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Churg-Strauss Syndrome as an Unusual Cause of Dysphagia: Case Report.

Park J, Im S, Moon SJ, Park GY, Jang Y, Kim Y - Ann Rehabil Med (2015)

Bottom Line: Biopsy of the nasal cavity showed extravascular eosinophilic infiltration.All these findings suggested a rare form of Churg-Strauss syndrome involving multiple lower cranial nerves.Dysphagia improved after steroid therapy.

View Article: PubMed Central - PubMed

Affiliation: Department of Rehabilitation Medicine, Bucheon St. Mary's Hospital, The Catholic University of Korea College of Medicine, Bucheon, Korea.

ABSTRACT
Systemic vasculitis is a rare disease, and the diagnosis is very difficult when patient shows atypical symptoms. We experienced an unusual case of dysphagia caused by Churg-Strauss syndrome with lower cranial nerve involvement. A 74-year-old man, with a past history of sinusitis, asthma, and hearing deficiency, was admitted to our department for evaluation of dysphagia. He also complained of recurrent bleeding of nasal cavities and esophagus. Brain magnetic resonance imaging did not show definite abnormality, and electrophysiologic findings were suggestive of mononeuritis multiplex. Dysphagia had not improved after conventional therapy. Biopsy of the nasal cavity showed extravascular eosinophilic infiltration. All these findings suggested a rare form of Churg-Strauss syndrome involving multiple lower cranial nerves. Dysphagia improved after steroid therapy.

No MeSH data available.


Related in: MedlinePlus

Results of magnetic resonance imaging (MRI) and computed tomography (CT). T2-weighted brain MRI (A, B) in the axial view show no acute lesion or neurodegenerative change. Chest CT (C) in the axial view showed small centrilobular nodules in right upper lobe posterior segment and multifocal bronchiolitis in bilateral upper and lower lobes. Paranasal sinus CT (D) in coronal section showed mucosal thickening (asterisks) in bilateral maxillary sinuses.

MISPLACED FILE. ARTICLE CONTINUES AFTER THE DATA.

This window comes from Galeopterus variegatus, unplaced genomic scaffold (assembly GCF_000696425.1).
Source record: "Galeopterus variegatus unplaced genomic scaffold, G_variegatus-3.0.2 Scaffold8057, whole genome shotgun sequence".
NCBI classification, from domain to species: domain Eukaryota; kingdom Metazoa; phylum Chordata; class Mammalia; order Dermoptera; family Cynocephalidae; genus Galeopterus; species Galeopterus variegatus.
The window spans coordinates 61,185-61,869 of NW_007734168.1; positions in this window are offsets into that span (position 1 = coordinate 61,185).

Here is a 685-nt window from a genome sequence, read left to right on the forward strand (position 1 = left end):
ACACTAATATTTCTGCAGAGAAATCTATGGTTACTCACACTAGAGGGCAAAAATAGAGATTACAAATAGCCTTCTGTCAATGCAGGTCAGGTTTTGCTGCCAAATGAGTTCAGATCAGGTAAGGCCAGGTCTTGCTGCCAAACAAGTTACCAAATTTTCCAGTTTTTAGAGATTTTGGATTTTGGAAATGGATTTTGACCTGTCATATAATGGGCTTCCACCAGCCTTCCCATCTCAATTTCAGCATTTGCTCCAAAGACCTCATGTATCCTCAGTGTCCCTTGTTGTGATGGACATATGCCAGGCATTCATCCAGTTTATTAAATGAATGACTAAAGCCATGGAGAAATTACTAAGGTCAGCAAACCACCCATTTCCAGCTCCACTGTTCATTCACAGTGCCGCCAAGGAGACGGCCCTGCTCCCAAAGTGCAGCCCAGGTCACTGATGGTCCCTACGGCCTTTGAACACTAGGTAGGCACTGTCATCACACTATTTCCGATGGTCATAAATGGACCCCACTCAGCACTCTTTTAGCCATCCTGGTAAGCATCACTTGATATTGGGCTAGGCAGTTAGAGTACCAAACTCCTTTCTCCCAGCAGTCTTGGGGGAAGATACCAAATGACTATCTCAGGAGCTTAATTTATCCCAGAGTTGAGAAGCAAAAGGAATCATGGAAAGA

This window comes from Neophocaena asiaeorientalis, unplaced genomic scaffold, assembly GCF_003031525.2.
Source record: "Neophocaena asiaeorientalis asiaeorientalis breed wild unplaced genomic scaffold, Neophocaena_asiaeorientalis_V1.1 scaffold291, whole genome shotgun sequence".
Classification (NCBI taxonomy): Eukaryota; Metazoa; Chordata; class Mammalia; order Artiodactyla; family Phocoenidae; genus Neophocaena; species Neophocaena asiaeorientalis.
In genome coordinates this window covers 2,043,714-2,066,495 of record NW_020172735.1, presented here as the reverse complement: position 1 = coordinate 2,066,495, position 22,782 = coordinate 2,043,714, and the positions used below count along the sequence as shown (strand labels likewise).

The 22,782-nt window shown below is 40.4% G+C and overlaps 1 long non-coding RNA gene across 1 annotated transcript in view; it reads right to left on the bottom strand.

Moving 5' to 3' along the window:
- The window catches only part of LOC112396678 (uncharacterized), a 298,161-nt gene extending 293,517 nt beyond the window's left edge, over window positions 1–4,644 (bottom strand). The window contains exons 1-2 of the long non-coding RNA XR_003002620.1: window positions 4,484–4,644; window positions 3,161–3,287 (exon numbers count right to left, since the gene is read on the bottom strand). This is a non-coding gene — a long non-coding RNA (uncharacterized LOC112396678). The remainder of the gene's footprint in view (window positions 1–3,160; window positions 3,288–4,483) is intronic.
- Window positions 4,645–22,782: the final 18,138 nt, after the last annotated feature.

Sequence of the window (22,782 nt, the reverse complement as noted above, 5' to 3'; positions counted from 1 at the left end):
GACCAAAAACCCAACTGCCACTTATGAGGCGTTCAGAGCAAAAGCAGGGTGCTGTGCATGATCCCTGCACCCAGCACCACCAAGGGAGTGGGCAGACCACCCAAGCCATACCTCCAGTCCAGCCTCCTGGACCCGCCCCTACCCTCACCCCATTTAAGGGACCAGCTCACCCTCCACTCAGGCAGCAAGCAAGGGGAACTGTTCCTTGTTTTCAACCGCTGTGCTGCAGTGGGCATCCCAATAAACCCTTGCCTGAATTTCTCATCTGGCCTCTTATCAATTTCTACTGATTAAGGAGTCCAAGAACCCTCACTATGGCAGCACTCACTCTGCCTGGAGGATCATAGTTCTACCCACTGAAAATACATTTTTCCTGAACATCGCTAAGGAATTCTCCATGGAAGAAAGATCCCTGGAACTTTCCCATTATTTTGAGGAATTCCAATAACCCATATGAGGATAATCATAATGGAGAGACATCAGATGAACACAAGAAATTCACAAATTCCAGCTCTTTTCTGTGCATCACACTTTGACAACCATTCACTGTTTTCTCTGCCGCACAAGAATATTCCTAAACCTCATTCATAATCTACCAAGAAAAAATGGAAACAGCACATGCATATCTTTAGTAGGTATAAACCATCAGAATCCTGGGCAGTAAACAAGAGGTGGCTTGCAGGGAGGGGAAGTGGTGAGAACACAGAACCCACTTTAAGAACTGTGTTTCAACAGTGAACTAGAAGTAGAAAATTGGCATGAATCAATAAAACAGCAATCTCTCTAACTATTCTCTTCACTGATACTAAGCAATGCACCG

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Figure 2: Results of magnetic resonance imaging (MRI) and computed tomography (CT). T2-weighted brain MRI (A, B) in the axial view show no acute lesion or neurodegenerative change. Chest CT (C) in the axial view showed small centrilobular nodules in right upper lobe posterior segment and multifocal bronchiolitis in bilateral upper and lower lobes. Paranasal sinus CT (D) in coronal section showed mucosal thickening (asterisks) in bilateral maxillary sinuses.

Mentions: Laboratory studies on admission were nonspecific, except for mild anemia (hemoglobin 9.3 g/dL, hematocrit 29.2%) and mild eosinophilia (5.3%). Serology tests for HLA-B51 and ANCA were negative. An endoscopy detected multiple esophageal ulcers (Fig. 1). Brain magnetic resonance imaging showed no definite brain lesion that might correlate with patient's dysphagia (Fig. 2A, 2B). Chest computed tomography showed focal aspiration pneumonia in right lower lobe, small centrilobular nodules in right upper lobe, and multifocal bronchiolitis in bilateral upper and lower lobes (Fig. 2C). Paranasal sinus computed tomography showed chronic sinusitis in bilateral maxillary sinuses (Fig. 2D). The pure tone average test for evaluation of hearing deficiency implied sensorineural hearing loss. Brainstem auditory evoked potential was not evoked in bilateral sides. Results of nerve conduction study and needle electromyography (EMG) were suggestive of peripheral sensory-motor polyneuropathy of mononeuritis multiplex type (Table 1).